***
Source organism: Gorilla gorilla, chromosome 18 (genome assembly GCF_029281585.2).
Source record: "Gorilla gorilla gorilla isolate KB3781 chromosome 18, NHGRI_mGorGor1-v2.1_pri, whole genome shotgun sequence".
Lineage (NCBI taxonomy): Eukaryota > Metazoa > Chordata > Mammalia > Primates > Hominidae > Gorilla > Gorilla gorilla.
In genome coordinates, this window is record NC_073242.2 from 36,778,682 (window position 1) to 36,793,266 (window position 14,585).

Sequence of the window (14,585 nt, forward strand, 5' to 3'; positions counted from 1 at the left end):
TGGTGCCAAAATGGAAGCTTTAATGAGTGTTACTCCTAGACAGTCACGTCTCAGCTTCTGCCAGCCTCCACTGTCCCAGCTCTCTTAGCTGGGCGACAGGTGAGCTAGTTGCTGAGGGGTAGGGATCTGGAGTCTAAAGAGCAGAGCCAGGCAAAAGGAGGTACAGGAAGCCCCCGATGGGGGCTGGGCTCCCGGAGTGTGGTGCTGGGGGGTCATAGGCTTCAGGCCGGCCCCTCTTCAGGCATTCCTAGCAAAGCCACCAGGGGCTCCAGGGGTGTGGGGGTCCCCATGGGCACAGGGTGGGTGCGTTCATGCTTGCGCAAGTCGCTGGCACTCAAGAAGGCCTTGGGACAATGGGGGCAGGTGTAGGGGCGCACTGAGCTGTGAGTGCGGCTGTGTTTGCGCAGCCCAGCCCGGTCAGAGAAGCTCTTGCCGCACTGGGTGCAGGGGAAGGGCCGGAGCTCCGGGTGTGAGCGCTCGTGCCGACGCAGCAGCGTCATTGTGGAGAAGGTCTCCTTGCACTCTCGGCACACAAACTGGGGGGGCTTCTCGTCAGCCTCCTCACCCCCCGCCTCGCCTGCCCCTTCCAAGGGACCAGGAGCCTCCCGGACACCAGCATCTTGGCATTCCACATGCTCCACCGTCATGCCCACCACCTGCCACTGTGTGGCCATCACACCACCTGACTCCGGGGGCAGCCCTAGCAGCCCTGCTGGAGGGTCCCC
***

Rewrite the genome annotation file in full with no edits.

Source organism: Gorilla gorilla, chromosome 18 (genome assembly GCF_029281585.2).
Source record: "Gorilla gorilla gorilla isolate KB3781 chromosome 18, NHGRI_mGorGor1-v2.1_pri, whole genome shotgun sequence".
Lineage (NCBI taxonomy): Eukaryota > Metazoa > Chordata > Mammalia > Primates > Hominidae > Gorilla > Gorilla gorilla.
In genome coordinates, this window is record NC_073242.2 from 36,778,682 (window position 1) to 36,793,266 (window position 14,585).

Sequence of the window (14,585 nt, forward strand, 5' to 3'; positions counted from 1 at the left end):
TGGTGCCAAAATGGAAGCTTTAATGAGTGTTACTCCTAGACAGTCACGTCTCAGCTTCTGCCAGCCTCCACTGTCCCAGCTCTCTTAGCTGGGCGACAGGTGAGCTAGTTGCTGAGGGGTAGGGATCTGGAGTCTAAAGAGCAGAGCCAGGCAAAAGGAGGTACAGGAAGCCCCCGATGGGGGCTGGGCTCCCGGAGTGTGGTGCTGGGGGGTCATAGGCTTCAGGCCGGCCCCTCTTCAGGCATTCCTAGCAAAGCCACCAGGGGCTCCAGGGGTGTGGGGGTCCCCATGGGCACAGGGTGGGTGCGTTCATGCTTGCGCAAGTCGCTGGCACTCAAGAAGGCCTTGGGACAATGGGGGCAGGTGTAGGGGCGCACTGAGCTGTGAGTGCGGCTGTGTTTGCGCAGCCCAGCCCGGTCAGAGAAGCTCTTGCCGCACTGGGTGCAGGGGAAGGGCCGGAGCTCCGGGTGTGAGCGCTCGTGCCGACGCAGCAGCGTCATTGTGGAGAAGGTCTCCTTGCACTCTCGGCACACAAACTGGGGGGGCTTCTCGTCAGCCTCCTCACCCCCCGCCTCGCCTGCCCCTTCCAAGGGACCAGGAGCCTCCCGGACACCAGCATCTTGGCATTCCACATGCTCCACCGTCATGCCCACCACCTGCCACTGTGTGGCCATCACACCACCTGACTCCGGGGGCAGCCCTAGCAGCCCTGCTGGAGGGTCCCC